In which Mark Zuckerberg of Facebook discovers…depth

The founder of the planet’s largest social network, Mark Zuckerberg, has been thinking about books and, fortunately, he likes them:

I’ve found reading books very intellectually fulfilling. Books allow you to fully explore a topic and immerse yourself in a deeper way than most media today. I’m looking forward to shifting more of my media diet towards reading books.

 

I have to admit I laughed when I first read this (how old do you need to be to get this?). But Zuckerberg was saying that books had depth and that intellectual depth was a value he looked for in media. And that instinct is right on a trend I wanted to highlight.

My inbox and Twitter feed is full of people summing up 2014 and guessing about 2015. Occasionally it’s useful to learn from predictions that were way off the mark and to wonder why. Around twenty years ago, a worried newspaper executive first mentioned to me that his biggest fear about the internet was “disintermediation”.

He would hardly have been the first person to use the term to describe the idea that the internet would destroy journalists role as intermediaries between events and the audience. I was certainly behind the curve with this vocabulary: my colleague had to explain to me what “disintermediation” meant.

Digital technology has wrought all sorts of changes and whacked some huge dents in journalists’ self-esteem, job prospects and professional sense of identity. But the role of intermediary has not been abolished. Rather the contrary: we’re looking at re-intermediation.

Don’t worry: this term is not going to catch on. Apart from being ungainly and undramatic, it describes a diffuse and gradual process, neither an event nor a sexy new digital device.

What I’m trying to catch with the term “re-intermediation” is this. The way journalism’s intermediary role works has been massively altered, but the need for that function never went away. Whether or not we define it as journalism done by people called “journalists”, people need and want selection, distilling and interpretation.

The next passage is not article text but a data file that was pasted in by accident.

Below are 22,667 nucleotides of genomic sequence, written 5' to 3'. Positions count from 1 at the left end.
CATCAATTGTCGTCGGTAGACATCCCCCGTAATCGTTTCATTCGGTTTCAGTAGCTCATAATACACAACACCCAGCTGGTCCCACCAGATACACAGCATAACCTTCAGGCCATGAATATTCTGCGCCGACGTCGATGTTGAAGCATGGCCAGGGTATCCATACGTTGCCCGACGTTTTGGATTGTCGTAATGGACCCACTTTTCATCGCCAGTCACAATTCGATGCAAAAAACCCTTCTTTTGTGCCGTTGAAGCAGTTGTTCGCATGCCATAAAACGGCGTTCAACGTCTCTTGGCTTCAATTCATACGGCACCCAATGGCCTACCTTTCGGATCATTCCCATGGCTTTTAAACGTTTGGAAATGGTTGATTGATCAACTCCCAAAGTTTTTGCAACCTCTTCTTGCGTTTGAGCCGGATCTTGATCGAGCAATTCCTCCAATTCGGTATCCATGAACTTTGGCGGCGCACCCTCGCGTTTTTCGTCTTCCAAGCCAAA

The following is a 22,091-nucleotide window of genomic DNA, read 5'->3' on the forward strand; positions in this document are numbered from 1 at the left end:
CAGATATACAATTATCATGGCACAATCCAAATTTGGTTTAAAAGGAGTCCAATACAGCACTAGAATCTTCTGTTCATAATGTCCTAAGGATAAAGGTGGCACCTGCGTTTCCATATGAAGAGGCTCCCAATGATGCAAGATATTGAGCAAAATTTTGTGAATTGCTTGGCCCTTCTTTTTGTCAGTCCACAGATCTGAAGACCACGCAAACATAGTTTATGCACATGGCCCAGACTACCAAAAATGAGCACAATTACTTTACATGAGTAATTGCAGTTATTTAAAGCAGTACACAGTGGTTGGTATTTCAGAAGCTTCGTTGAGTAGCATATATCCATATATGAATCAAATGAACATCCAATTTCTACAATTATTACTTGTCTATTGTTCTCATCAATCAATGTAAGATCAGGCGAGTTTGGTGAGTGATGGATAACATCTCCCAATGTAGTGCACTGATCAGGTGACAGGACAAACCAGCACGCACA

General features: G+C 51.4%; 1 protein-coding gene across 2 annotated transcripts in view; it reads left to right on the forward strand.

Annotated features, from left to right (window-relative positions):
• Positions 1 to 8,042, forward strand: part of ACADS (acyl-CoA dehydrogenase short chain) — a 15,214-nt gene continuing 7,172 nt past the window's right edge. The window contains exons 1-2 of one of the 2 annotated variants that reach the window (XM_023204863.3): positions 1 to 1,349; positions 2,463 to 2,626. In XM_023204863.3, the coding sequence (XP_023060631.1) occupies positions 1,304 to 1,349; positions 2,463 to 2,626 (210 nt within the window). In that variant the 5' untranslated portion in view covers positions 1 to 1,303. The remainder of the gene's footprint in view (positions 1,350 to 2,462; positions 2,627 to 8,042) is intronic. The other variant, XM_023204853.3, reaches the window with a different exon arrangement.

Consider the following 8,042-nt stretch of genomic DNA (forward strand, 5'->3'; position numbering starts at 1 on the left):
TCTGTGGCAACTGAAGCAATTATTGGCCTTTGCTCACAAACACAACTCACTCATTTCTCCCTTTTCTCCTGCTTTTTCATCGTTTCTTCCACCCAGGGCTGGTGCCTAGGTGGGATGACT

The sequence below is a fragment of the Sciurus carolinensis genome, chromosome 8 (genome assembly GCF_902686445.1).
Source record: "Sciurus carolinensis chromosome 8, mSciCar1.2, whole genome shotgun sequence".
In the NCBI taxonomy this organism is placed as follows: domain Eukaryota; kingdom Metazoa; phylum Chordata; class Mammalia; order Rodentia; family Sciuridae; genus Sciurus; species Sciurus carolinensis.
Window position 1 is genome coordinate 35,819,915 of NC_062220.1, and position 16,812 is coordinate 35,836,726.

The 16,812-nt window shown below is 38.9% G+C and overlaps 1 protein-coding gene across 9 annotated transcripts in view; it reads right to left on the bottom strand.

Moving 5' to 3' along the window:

Never lose sight of the fact that perhaps the single largest change underlying the “digital era” is the simple increase in the quantity and velocity of information moving between people. That proliferation increases the need for intermediary help, not the other way round. Organising and clarifying information (something that social networks do) can create value.

To me, the story of the last few years is one of regular, gentle reminders that raw, unsorted information has few fans. It’s obviously true that in the digital era someone who wants their information uncontaminated by journalism has a much better chance of getting it. But information sifted, verified, clarified and – yes – packaged has the greater appeal.

Here are a few examples:

  • When Wikileaks began and before it made global headlines with leaks about Iraq, it revealed some extraordinary raw information about Kenyan corruption, Guantanamo and Swiss banks. The information had almost no impact because anyone who read it had no idea whether they could trust the Wikileaks platform and the unedited information was all but incomprehensible.
  • There’s a small counter-revolution in American websites against allowing free-for-all, anonymous comment strings on news and opinion. The Huffington Post now insists that commenters identify themselves; other sites have followed suit to insist that comments only happen through social networks (which require registration). Raw, anonymous opinion on an industrial scale has not been the great leap forward for the democratisation of media that some thought it might be.
  • There’s now a small sub-industry studying the analysis and presentation of data. This is material which simply can’t be useful without skilled intermediaries. Which is why there’s so much interest in training a new class of journalists display, visualisation, numeracy and analysis. (Many of the old class of journalists were inumerate).

The common factor here that information needs to be structured to be made useful and appealing. That process can be done well or badly. If it’s done well, it creates value; it can be expressed quickly online or more slowly in books. People can be distracted by novelty, speed, “ease of do” and lost of other stuff to do with how information reaches them rather than what the information tells them. But eventually attention swings back to what’s thought-provoking, useful and interesting.

So my prediction for 2015 (and beyond) is the steady rise of re-intermediation and more interest in depth and value. Handy to have one of the world’s most powerful individuals point this out.

 

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